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The future of... cardiac imaging

March 30, 2016
David Pacitti
From the March 2016 issue of HealthCare Business News magazine

By: David Pacitti

Roughly half a decade ago, major cardiovascular surgeries required nothing short of opening up the patient’s chest — an action that invited a host of potential complications. Often, recovery time was extremely slow, and morbidities ran high. Elderly patients, in particular, struggled to heal following aortic valve surgery. And the road back from even more complex repairs of the mitral valve and the left atrial appendage? Those journeys were an even longer and more arduous climb.

But a brave new world is dawning in cardiovascular repair — one illuminated by information that only medical imaging can provide. The groundbreaking procedure known as trans-catheter aortic valve replacement (TAVR) is enabling minimally invasive repair of a damaged aortic valve, with a computed tomography (CT) scan and real-time X-ray imaging, or fluoroscopy, offering physicians a vital land map for this revolutionary treatment option. Also, a CT scan now helps physicians determine whether the patient is even a viable candidate for TAVR, which may spare unnecessary surgery.

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Similarly, a trans-esophageal echocardiogram (TEE) now guides physicians in their repair of the mitral valve and the left atrial appendage by providing highly coveted, minimally invasive access to the left side of the heart, where those delicate structures reside. Clearly, medical imaging is a crucial component of this dynamic new form of cardiovascular care, which can alleviate pain and anguish for patients in addition to shortening hospital stays.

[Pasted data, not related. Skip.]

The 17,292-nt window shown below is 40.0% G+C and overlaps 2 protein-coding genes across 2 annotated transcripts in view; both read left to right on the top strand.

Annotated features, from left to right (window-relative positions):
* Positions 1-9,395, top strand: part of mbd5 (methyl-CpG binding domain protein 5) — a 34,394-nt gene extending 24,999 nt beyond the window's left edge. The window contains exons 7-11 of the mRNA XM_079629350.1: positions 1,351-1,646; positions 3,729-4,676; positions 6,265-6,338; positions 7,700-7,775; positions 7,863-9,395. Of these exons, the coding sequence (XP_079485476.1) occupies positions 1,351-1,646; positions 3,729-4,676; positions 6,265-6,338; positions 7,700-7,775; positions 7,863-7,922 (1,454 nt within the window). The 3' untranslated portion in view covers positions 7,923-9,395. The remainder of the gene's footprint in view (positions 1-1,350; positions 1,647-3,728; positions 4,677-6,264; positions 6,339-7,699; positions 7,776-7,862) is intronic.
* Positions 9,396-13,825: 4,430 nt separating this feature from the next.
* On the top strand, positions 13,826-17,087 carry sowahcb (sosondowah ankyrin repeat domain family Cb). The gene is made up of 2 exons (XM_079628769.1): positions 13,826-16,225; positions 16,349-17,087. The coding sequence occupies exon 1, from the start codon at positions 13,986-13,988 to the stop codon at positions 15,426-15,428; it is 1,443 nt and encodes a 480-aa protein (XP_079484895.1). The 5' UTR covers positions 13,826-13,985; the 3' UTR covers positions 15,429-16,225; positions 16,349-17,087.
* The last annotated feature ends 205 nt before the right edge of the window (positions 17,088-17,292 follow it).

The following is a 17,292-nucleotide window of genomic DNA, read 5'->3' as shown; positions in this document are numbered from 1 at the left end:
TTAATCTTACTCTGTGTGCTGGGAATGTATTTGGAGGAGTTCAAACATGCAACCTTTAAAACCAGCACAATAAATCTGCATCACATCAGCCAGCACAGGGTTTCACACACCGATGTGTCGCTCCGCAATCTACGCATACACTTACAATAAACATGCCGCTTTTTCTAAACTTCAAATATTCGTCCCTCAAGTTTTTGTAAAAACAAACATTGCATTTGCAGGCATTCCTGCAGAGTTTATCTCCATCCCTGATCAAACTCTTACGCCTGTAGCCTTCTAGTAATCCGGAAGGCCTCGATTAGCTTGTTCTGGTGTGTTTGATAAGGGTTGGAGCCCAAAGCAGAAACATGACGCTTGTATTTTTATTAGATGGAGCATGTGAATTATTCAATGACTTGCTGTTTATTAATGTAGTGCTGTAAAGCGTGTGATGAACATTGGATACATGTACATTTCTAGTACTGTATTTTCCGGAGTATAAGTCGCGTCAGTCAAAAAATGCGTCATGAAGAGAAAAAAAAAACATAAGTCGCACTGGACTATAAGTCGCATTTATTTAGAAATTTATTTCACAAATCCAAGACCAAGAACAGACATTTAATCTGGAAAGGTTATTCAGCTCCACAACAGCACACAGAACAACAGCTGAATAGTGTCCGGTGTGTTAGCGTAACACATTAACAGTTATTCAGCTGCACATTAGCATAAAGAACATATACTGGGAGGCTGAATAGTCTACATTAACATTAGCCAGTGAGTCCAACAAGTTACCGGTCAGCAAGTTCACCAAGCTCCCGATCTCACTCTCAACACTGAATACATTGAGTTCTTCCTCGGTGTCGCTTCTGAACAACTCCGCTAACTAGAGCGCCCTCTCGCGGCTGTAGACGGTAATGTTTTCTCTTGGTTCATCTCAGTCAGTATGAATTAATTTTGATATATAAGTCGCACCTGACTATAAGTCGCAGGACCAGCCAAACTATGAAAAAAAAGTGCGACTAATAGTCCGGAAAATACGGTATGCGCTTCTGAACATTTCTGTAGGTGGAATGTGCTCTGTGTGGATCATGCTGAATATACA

Looking ahead, we can expect medical images to inform cardiovascular surgical procedures on a more routine basis, prompting an unprecedented level of synergy between radiologists, echo-cardiologists and interventional radiologists. Witnessing this blending of medical professionals is exciting for someone like me, who has a long history in the cardiovascular field. But, more significantly, the rise of these new image-guided therapies ushers in a higher quality of care at a time when fewer post-operative complications, reduced cases of infection, more rapid recovery times and more positive patient quality scores are all vitally important for hospitals if they are to survive — and thrive — in the changing U.S. health care landscape.

In addition to this increased incorporation of imaging in cardiovascular surgical procedures, we will see a change in the business structure of cardiovascular care delivery. Providers will be judged not just on the quality of care they provide, but also by the kinds of services they offer. Hospitals that can perform more advanced procedures such as mitral valve and left atrial appendage repair will tout this ability to offer “specialists within a specialty."

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